SQL> --
SQL> -- This represents your app, busily inserting clobs
SQL> --
SQL> exec t1_logger;

 

Now we create a second session, whilst our application is running, and redefine our table online using a template tale to inform the database what structure we want.

SQL> create table T2 ( x int , y clob, t timestamp default systimestamp  ) lob ( y) store as securefile;

Table created.

SQL> EXEC DBMS_REDEFINITION.can_redef_table(user, 'T1');

PL/SQL procedure successfully completed.

SQL> EXEC DBMS_REDEFINITION.start_redef_table(user, 'T1', 'T2');

PL/SQL procedure successfully completed.

SQL> SET SERVEROUTPUT ON
SQL> DECLARE
  2    l_num_errors PLS_INTEGER;
  3  BEGIN
  4    DBMS_REDEFINITION.copy_table_dependents(
  5      uname             => user,
  6      orig_table        => 'T1',
  7      int_table         => 'T2',
  8      copy_indexes      => DBMS_REDEFINITION.cons_orig_params,
  9      copy_triggers     => TRUE,  -- Default
 10      copy_constraints  => TRUE,  -- Default
 11      copy_privileges   => TRUE,  -- Default
 12      ignore_errors     => FALSE, -- Default
 13      num_errors        => l_num_errors);
 14    DBMS_OUTPUT.put_line('l_num_errors=' || l_num_errors);
 15  END;
 16  /
l_num_errors=0

PL/SQL procedure successfully completed.

SQL> EXEC DBMS_REDEFINITION.sync_interim_table(user, 'T1', 'T2');

PL/SQL procedure successfully completed.

SQL> EXEC DBMS_REDEFINITION.finish_redef_table(user, 'T1', 'T2');

PL/SQL procedure successfully completed.

 

And we’done. We flick back to our original application session and check for errors:

SQL> exec t1_logger;

PL/SQL procedure successfully completed.

It ran to completion without any problems. We have moved to SECUREFILE without any disruption to service. Very cool!

But although nothing crashed, maybe there was a blockage of service to the database? We can check that by locking at the maximum time between insertions in our application.

SQL> select max(delta)
  2  from
  3   ( select t - lag(t) over ( order by t) as delta from t1 );

MAX(DELTA)
---------------------------------------------------------------------------
+000000000 00:00:00.250000

We were inserting rows every 0.10 seconds, so 0.25 represents a tiny overhead and unlikely to be noticed.

So when you need to make small structural changes to your database  tables, have a think about DBMS_REDEFINITION.  In a future blog post, I’ll talk about why you might want to redefine your tables even when you are not changing their structure at all !

 



	

Continuous delivery…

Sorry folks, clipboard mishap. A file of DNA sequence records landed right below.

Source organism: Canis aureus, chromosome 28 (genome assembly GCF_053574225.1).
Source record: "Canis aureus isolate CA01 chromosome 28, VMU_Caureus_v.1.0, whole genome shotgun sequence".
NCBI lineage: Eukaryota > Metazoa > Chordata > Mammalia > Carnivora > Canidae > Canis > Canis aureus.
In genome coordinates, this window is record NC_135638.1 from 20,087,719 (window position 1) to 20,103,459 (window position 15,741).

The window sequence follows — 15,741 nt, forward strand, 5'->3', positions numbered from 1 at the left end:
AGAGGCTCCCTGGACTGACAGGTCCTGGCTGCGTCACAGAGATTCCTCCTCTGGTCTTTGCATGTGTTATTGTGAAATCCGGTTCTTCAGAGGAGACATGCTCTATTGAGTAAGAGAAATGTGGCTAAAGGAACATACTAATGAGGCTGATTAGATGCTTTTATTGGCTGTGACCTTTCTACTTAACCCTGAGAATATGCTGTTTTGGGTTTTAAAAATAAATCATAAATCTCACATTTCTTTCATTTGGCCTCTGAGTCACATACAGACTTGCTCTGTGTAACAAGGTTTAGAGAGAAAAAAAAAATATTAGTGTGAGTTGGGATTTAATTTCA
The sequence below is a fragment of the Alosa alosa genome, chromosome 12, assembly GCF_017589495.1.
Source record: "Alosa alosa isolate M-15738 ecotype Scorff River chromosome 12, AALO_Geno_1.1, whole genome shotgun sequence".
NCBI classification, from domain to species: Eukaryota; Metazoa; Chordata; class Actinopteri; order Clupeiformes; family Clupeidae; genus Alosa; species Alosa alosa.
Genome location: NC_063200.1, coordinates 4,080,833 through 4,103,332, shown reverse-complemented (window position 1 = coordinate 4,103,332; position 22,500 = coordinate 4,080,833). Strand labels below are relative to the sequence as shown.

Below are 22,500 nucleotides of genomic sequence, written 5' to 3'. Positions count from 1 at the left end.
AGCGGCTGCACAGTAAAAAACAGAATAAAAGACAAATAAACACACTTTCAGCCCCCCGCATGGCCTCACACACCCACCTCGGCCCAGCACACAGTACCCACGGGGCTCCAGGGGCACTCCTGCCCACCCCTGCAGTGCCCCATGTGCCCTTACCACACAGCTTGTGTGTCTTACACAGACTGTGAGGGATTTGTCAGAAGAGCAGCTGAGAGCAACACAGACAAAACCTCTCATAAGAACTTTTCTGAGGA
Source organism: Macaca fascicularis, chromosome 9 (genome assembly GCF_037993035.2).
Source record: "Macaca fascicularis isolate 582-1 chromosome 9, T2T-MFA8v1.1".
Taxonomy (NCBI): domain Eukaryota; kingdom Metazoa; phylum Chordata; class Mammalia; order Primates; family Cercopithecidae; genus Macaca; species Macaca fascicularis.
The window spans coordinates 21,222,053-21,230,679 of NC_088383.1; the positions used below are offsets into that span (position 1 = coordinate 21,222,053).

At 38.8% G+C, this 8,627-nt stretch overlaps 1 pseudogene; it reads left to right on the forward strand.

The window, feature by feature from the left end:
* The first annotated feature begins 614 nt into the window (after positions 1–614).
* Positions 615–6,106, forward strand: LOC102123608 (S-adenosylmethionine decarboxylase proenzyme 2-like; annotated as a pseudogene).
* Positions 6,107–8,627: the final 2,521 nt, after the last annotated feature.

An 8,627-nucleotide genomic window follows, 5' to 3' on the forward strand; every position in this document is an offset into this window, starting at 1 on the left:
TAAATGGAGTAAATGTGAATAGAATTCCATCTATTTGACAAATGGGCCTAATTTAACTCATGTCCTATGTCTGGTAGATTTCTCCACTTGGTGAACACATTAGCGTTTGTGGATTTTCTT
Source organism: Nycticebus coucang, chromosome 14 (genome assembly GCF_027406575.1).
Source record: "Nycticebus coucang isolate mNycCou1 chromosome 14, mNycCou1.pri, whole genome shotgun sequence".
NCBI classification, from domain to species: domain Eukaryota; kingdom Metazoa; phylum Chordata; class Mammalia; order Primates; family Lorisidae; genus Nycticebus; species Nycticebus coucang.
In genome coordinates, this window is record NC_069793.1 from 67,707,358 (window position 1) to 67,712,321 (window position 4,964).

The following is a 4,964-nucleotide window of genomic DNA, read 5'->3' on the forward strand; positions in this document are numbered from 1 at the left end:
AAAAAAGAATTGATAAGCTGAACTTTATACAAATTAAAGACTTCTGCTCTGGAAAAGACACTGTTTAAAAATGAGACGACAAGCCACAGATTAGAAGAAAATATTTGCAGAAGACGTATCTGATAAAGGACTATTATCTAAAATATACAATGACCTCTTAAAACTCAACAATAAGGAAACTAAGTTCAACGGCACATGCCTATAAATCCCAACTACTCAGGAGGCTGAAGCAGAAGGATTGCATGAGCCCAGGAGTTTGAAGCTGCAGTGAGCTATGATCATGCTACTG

Filed under: Uncategorized — connormcdonald @ 10:54 am

“Continuous Delivery (CD) is a software engineering approach in which teams keep producing valuable software in short cycles and ensure that the software can be reliably released at any time”

(Source: https://en.wikipedia.org/wiki/Continuous_delivery)

Perhaps a simpler definition is “CD is the currently the cool thing to do” Smile

Sarcasm aside, there’s a lot of common sense in being able to rapidly push out software changes in a safe manner. 

Many years ago, I was a developer at a company that was drowning in bureaucracy, and I was tasked with trying to solve a suite of performance problems with part of the core business application.  The first thing I did (and I’d recommend this to anyone trying to assist in solving performance problems) was to visit the end-users who actually use the software.  (It’s too easy to jump in and start tracing SQL statements etc…but the pain points you are trying to solve are the customer’s pain points, not the servers)

She sat down and ran me through the litany Sad smile of performance problems she was having.  I tried to set some realistic expectations for her about when we could solve them, but I also asked:

“If there is one thing that is absolutely top of the list, what would it be, and I’ll focus on that”

Interestingly, when phrased that way, she pondered for a moment and told me it was not a performance issue.  Although the performance was terrible, she (embarrassingly for our IT dept) had re-structured her daily activities to accommodate the slow parts of the system.  (“I run the daily report whilst I’m at morning tea, and its usually done by time I get back”).  No, she had a much simpler request:

“We have smaller screens in the field office, so you have to scroll the screen every time to get to the ‘Submit’ button. Can you move it to the top of screen?”

“Leave it with me!” I exclaimed.  “This is simple, and we’ll get it to you asap”

So I was feeling pretty good about myself – I’d identified the important performance issues, bought myself some time to work on them, and had a simple fix to appease the customer in the interim.  I got back to the office, checked out the source code, move the button a few inches higher and voila! I’m done.

….Or so I thought.

I wont share the gory details, but it took over 6 months to get that change through all of the processes, environments, approvals, release cycles, etc and finally deliver it into Production. I was so ashamed that I’d let this customer down so badly.  And it strips away at your job satisfaction as a developer – nothing makes you feel more foolish than sitting in front of a “Change Approval Committee” meeting, and you’re justifying the business benefit of a change you coded 6 months ago, where a button was moved.  A total waste of everyone’s time.  But … after all that red tape, it had finally gone in.